On February 21st, 2022 at just 6 months and 18 days old, Jolee had her right foot amputated. She was so strong before her surgery, during her surgery, and throughout her recovery process. She displayed a strength I had no idea was possible at just 6 months old. Jolee has not let the fact that she only has 1 foot slow her down at all. She has such a magnetic personality, and more determination to accomplish exactly what she wants to at 9 months old than anyone I have ever met. She will be fitted for a prosthetic foot around her first birthday, and after that she will see an orthotist at least once a year to adjust the prosthesis or make a new one for her as she grows. I know that she has a long road ahead of her and that this road will have many obstacles she will have to face at such a young age, but I have absolutely no doubt in my mind that she will overcome every single one of them. At just 9 months old, Jolee has been through and managed to overcome more than what most people will throughout their entire lives. I am so proud to be her mother. She continues to amaze me every single day, and I cannot wait to witness all of the wonderful things she will accomplish throughout her life.
Aiden’s story begins before he was born. At our 20 week anatomy scan we find out that he was measuring behind. He was measuring less than 10% and that put us at risk for IUGR. I was planning on delivering at a birth center like I had done previously. After this ultrasound, my midwife directed me to go to maternal fetal medicine to get another ultrasound to make sure things were okay. I was told that the original measurements could be off. I went to Maternal fetal medicine at Toledo Hospital where they remeasured everything. Their measurements came out the same and I was diagnosed with IUGR. A lot of times, babies with IUGR stop growing completely or the growing will slow down so I had to go in for weekly non stress tests, bi-weekly dopplers to check the flow from umbilical cord to baby and monthly growth scans. We had no idea what would happen and each week down was an accomplishment. Every test I had showed no problems other than his size, he continued to stay under the 10th percentile. During this time, I left my midwife and found a high risk OB. I was too afraid to not give birth in the hospital not knowing the risks we would face. At my 35 week scans, he jumped to the 22nd percentile. The ultrasound tech was floored. She rechecked her measurements multiple times but continued to get the same results. This was a miracle! We were no longer considered high risk, I was released from MFM and was able to go full term! I was induced by choice at 40 weeks and 5 days. He came out weighing 9lbs 3oz!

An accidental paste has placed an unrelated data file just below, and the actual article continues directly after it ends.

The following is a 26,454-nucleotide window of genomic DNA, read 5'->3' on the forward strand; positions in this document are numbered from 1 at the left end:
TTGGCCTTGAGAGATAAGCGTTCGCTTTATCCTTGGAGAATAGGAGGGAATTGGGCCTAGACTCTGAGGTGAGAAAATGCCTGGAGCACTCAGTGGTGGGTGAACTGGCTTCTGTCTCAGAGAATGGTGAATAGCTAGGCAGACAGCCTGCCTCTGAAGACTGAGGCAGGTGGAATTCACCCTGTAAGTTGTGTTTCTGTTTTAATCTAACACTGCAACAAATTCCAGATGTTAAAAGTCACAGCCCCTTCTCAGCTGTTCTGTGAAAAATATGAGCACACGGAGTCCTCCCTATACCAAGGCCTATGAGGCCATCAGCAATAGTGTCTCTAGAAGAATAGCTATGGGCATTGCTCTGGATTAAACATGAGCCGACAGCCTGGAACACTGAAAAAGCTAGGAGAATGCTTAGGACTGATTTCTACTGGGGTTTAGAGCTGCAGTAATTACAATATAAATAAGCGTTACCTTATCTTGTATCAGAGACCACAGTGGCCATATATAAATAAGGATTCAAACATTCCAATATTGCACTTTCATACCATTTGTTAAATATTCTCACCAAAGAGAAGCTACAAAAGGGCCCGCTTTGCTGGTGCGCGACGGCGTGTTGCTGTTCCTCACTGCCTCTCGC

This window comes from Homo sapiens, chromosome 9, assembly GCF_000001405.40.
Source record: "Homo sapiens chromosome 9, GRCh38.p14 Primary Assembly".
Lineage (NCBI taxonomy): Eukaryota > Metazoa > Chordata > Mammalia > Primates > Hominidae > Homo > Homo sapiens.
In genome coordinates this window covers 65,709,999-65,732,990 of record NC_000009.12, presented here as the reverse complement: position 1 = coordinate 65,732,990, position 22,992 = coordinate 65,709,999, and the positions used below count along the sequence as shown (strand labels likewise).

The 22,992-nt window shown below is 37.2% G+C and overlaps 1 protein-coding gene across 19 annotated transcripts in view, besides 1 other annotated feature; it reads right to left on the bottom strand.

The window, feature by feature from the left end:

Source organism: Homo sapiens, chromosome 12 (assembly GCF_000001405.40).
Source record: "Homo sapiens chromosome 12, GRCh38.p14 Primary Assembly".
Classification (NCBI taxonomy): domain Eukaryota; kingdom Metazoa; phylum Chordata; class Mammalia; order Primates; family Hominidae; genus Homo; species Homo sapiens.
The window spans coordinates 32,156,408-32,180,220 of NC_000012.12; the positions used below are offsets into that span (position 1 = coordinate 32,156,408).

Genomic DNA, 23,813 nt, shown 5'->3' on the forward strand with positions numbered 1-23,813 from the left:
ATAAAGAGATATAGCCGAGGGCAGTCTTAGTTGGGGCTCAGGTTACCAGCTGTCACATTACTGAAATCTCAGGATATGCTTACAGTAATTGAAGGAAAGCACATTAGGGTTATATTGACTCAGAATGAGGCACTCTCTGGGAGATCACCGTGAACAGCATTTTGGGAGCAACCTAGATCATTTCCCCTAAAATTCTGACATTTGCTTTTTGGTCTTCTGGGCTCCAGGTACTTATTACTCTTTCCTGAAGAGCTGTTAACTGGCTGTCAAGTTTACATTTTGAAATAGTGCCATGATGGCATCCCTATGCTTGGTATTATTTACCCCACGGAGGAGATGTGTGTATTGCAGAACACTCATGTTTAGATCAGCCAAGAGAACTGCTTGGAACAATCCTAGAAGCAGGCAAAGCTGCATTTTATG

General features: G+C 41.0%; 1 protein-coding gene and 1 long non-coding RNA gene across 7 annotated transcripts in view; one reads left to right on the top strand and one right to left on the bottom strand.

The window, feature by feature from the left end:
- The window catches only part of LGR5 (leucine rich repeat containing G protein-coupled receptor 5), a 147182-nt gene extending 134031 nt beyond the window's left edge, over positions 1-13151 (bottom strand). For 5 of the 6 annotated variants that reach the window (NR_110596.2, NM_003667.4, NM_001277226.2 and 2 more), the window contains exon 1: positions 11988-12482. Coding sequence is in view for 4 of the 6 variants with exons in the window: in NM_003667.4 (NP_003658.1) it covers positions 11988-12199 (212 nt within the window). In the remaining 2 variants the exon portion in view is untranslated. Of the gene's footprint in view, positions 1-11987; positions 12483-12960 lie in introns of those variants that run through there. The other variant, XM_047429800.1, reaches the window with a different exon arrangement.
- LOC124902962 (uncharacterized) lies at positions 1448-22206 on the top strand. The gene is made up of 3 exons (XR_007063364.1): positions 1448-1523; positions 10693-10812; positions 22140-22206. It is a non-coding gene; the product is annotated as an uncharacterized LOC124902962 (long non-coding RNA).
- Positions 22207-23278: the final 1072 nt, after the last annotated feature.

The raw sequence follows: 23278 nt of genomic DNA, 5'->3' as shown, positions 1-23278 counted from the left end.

Aiden was born with a small birthmark on the top of his head. It was the size of a dime and it was a little darker than his skin tone. It started turning red and we learned he had a strawberry hemangioma. His pediatrician told us it was no big deal and that it would eventually go away on its own. It continued to grow. At his one month appointment, we were told it was normal and that some raise a little and it was nothing to be concerned about. It continued to grow and raise. I started noticing little black dots in the center of it and joined a support group on Facebook. I posted a picture and asked for advice. Right away, I was told I needed to find a pediatric dermatologist because it looked like it was in the beginning stages of it ulcerating. I reached out right away to one and was seen 2 weeks later. In those 2 weeks an ulcer formed. His dermatologist prescribed him Propranolol, a beta-blocker that would stop the growth. That medication was amazing! He was on the medication for less than 6 months and it had completely healed his ulcer and had flattened the hemangioma almost completely.